I’ve driven along some pretty terrifying roads the past few years. My heart rate has gone through the roof while whizzing through late night weekend traffic in Athens. I’ve woven through potholes on a motorbike in the rural hills of Lombok in Indonesia. And I’ve sucked in my breath and willed both myself and the car I’m in thinner when winter descends upon Aomori and the roads shrink down to bare single lanes, flanked by snowdrifts that are at least a meter tall. And then there’s the mountain road between Pokhara and Kathmandu. It definitely does not seem wide enough to accommodate two cars, especially with the huge tour buses and trucks that alternately trundle and race their way along the road. Three feet to the left, and we’d have plunged to a fiery death on the rocks and fields below.
It’s amazing how much good a solid night of sleep can do. After contracting a pretty nasty stomach bug and getting twelve or thirteen hours of sleep so deep that corpses were probably jealous, I awoke on my first morning in Lumbini, Nepal feeling approximately eight million times better. I was positively bursting with verve and vigor, a huge contract from the previous day, when I thought I was going to pass out from walking across the border to Nepal. (Forgot to mention that in my last post. At Sunauli, you make the land crossing from India to Nepal on food. So I can now technically say that I walked from one country to another!)
Unfortunately, my stomach issues were (spoiler alert) not completely over, but at the time, I was back on my feet and thrilled about it. Lumbini is a village famed for being the birthplace of the Sakyamuni Buddha, and I basically just bounced around the giant temple complex. Part of my energy came from my stomach no longer threatening to erupt, but the larger component of my excitement came from the fact that Lumbini is one of the coolest places I’ve ever had the pleasure of visiting.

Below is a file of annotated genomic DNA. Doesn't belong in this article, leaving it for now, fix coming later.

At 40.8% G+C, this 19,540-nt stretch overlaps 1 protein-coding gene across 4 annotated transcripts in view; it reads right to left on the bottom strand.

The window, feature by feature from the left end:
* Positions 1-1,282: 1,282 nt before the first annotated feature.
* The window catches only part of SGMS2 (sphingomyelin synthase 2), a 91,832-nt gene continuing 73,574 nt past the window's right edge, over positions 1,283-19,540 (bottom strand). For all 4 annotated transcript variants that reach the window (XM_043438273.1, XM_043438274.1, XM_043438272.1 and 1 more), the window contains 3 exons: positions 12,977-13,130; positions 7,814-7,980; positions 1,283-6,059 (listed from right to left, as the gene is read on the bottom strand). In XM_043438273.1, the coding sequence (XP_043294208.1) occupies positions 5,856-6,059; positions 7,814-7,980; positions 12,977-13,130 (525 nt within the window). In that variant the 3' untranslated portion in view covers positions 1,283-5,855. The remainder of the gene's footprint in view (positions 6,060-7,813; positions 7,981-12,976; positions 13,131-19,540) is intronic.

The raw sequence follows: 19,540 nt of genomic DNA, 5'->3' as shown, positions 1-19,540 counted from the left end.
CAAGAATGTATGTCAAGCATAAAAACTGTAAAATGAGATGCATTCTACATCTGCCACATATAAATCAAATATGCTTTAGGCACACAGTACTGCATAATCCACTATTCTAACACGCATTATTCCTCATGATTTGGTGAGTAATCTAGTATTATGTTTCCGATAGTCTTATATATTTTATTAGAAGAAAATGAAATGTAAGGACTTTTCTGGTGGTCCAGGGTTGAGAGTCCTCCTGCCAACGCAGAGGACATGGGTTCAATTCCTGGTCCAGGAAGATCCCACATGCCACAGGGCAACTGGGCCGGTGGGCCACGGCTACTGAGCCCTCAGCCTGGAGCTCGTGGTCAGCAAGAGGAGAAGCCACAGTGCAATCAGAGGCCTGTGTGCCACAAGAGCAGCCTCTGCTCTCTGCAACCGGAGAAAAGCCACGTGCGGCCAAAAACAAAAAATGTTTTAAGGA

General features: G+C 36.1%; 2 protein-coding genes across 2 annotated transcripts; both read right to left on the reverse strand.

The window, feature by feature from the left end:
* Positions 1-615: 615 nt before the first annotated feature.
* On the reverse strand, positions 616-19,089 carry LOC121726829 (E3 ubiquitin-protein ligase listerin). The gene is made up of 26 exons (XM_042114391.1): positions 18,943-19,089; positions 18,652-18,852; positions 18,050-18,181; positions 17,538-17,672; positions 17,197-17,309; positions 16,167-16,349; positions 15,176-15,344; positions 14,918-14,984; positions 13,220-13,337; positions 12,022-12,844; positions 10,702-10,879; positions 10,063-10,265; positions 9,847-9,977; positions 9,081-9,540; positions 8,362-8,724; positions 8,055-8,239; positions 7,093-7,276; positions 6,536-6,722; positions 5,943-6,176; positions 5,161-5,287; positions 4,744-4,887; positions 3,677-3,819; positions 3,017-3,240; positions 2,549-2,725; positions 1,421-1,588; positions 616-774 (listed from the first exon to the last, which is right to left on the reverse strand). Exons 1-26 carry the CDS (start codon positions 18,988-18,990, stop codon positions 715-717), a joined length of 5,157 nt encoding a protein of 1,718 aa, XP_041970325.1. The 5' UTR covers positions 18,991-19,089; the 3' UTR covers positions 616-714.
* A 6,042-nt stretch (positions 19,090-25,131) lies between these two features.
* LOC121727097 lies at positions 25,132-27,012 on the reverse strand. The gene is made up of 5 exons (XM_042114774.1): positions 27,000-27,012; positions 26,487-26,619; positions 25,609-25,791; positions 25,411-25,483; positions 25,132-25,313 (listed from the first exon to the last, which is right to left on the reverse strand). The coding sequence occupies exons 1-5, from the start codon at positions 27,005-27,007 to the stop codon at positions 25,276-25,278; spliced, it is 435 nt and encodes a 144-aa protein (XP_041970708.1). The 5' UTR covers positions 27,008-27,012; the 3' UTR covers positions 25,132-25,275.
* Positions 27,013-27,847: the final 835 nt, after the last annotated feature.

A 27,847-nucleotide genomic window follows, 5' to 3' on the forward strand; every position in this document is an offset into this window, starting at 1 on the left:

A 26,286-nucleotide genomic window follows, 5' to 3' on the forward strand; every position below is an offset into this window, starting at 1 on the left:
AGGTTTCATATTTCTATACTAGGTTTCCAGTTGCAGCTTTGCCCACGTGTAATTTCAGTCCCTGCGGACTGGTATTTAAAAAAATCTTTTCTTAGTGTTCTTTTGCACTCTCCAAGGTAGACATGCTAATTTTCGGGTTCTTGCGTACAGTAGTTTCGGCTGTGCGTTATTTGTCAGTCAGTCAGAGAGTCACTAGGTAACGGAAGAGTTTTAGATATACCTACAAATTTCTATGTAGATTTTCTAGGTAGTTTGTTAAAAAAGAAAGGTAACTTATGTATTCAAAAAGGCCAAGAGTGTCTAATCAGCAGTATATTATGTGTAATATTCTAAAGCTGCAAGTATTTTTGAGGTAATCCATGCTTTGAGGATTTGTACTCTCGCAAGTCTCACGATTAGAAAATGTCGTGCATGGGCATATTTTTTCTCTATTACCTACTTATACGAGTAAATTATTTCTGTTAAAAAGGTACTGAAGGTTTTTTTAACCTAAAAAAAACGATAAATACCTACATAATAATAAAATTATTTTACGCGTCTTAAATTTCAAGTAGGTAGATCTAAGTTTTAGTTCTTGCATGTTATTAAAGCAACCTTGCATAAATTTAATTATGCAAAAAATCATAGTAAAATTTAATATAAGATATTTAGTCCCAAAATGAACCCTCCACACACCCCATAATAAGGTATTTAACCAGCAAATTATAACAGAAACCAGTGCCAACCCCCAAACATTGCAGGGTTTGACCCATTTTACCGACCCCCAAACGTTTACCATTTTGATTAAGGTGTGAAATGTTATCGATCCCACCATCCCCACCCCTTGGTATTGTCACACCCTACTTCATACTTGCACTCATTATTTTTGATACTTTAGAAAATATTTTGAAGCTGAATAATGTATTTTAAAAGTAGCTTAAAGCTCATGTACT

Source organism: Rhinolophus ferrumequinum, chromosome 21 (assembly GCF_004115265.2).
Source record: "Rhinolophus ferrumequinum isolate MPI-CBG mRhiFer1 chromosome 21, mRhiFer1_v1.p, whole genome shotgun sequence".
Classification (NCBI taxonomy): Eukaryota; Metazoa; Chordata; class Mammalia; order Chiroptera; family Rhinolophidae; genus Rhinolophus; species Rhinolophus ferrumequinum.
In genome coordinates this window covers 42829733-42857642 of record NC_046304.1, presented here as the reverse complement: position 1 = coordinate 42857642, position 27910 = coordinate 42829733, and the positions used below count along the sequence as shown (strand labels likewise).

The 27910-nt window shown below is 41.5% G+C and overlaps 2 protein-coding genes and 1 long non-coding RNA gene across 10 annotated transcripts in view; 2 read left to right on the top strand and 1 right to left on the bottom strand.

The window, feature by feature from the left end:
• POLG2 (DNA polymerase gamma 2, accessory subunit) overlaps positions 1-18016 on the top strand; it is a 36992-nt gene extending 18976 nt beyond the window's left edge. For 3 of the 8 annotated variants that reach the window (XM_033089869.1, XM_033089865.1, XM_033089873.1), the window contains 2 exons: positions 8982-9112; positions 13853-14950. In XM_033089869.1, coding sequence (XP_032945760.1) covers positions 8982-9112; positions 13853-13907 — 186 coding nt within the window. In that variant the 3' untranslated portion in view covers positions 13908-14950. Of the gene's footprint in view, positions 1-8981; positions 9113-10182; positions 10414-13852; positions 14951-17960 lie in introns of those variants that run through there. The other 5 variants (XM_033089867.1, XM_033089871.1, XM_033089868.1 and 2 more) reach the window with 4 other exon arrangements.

As exciting as my days within Delhi, Jaipur, and Agra were, I was more than happy to escape the frenetic energy of the city for far quieter surroundings. Enter Orchha, a tiny town in Madhya Pradesh with a population of only ten thousand. Compared to the Golden Triangle, Orchha was a completely different world that seemed like it was still enshrined in the past and unspoiled by modernity. For the first time since entering the Subcontinent, my ears weren’t ringing from the constant beeping of horns and I could cross the street without fearing for my life. It was an entirely different world.